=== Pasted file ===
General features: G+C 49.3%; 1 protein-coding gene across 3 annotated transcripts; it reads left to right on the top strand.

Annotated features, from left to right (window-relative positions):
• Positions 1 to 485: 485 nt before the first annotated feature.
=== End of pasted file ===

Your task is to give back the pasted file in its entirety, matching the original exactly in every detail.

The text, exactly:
General features: G+C 49.3%; 1 protein-coding gene across 3 annotated transcripts; it reads left to right on the top strand.

Annotated features, from left to right (window-relative positions):
• Positions 1 to 485: 485 nt before the first annotated feature.